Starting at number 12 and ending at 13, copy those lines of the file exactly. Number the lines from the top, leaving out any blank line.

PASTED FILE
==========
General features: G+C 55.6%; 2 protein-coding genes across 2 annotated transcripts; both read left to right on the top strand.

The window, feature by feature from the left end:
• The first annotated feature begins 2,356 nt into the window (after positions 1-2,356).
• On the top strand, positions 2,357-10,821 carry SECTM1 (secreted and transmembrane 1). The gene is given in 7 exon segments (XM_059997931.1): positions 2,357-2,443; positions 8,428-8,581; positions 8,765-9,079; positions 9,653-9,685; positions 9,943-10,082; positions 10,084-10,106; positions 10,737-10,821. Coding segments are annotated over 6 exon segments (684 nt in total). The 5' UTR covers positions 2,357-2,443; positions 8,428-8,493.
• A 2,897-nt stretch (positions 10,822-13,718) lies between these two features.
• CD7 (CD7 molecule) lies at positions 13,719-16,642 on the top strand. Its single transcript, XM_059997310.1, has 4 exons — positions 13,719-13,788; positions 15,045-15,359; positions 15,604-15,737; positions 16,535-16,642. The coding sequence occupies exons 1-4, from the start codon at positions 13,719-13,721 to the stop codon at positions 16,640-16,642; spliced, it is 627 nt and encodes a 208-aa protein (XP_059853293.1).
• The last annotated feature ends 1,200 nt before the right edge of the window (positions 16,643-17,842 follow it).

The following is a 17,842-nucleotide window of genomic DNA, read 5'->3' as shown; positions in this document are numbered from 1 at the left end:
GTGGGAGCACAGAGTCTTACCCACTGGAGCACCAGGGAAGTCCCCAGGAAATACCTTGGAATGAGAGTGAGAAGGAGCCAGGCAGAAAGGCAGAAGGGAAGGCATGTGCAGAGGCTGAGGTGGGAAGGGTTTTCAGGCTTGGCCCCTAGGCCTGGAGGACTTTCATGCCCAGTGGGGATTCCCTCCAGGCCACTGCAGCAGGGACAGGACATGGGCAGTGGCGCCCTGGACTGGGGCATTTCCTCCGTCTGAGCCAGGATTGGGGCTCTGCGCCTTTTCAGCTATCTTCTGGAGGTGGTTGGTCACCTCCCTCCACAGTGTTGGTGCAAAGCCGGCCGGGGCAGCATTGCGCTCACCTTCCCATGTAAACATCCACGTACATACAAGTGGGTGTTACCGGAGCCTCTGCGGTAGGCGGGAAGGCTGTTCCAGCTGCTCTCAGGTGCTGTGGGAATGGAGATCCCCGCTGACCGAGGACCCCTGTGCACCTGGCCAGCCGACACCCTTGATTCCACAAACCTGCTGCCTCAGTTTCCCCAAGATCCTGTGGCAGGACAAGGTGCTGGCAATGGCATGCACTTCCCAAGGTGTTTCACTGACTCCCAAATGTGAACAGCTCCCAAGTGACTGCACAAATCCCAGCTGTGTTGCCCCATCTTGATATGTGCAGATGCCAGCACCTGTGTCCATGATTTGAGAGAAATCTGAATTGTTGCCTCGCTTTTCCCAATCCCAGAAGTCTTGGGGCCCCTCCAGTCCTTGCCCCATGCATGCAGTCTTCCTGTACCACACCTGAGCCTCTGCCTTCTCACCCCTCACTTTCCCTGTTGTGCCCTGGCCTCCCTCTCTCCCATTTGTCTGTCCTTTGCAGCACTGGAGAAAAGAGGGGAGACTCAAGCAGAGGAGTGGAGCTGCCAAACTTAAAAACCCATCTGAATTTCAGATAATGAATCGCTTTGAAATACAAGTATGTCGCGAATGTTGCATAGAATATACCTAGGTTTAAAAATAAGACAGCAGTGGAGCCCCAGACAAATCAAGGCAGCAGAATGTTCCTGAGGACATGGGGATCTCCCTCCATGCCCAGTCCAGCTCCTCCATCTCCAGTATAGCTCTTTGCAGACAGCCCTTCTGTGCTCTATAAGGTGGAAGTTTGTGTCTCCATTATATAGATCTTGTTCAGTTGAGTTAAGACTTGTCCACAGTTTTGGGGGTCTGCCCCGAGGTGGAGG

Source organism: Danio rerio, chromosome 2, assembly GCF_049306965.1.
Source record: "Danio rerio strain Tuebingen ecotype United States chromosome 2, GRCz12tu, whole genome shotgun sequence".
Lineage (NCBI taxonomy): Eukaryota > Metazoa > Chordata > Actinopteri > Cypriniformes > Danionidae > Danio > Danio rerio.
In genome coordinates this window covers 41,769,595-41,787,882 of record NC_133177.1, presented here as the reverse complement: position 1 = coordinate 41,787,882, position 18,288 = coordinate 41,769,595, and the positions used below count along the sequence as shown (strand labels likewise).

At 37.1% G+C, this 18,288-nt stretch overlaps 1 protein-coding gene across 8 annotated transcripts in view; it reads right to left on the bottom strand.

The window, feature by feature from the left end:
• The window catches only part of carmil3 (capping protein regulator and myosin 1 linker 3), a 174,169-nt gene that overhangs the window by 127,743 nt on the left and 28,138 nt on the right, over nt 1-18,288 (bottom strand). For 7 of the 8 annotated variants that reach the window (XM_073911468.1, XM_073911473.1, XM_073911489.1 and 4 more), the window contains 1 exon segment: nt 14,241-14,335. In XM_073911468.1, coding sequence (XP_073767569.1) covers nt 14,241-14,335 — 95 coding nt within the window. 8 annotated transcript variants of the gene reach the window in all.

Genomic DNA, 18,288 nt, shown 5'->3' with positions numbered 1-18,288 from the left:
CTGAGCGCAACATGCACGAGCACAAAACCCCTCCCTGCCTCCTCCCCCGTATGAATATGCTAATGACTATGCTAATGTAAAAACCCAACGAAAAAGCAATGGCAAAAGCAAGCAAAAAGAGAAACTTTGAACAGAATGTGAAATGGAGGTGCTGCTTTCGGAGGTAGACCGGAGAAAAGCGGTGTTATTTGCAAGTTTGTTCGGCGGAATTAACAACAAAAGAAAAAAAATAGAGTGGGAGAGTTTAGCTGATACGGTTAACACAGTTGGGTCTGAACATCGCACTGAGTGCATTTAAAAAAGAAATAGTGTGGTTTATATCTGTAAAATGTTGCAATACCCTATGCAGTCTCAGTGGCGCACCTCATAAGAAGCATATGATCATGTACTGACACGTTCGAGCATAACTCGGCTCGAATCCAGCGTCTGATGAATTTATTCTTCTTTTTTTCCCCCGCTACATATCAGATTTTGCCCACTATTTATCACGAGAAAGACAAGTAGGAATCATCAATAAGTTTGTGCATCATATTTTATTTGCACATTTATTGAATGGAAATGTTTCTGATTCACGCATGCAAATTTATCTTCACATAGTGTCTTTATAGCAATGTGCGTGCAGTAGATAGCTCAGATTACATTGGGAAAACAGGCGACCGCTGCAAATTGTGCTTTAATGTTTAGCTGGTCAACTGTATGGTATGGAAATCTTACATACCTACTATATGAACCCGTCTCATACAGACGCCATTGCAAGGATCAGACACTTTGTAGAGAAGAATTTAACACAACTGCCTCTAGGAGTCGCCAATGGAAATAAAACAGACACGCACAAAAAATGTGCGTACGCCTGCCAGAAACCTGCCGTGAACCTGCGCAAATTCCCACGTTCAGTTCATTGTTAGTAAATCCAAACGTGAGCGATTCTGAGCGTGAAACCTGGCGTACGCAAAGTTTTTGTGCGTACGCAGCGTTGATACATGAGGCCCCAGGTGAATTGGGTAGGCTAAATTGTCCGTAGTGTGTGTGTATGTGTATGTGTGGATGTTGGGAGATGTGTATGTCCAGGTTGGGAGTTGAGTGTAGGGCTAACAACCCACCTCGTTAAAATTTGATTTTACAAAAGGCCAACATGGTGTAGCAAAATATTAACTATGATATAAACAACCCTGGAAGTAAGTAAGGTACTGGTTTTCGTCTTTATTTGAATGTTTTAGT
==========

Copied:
Lineage (NCBI taxonomy): Eukaryota > Metazoa > Chordata > Actinopteri > Cypriniformes > Danionidae > Danio > Danio rerio.
In genome coordinates this window covers 41,769,595-41,787,882 of record NC_133177.1, presented here as the reverse complement: position 1 = coordinate 41,787,882, position 18,288 = coordinate 41,769,595, and the positions used below count along the sequence as shown (strand labels likewise).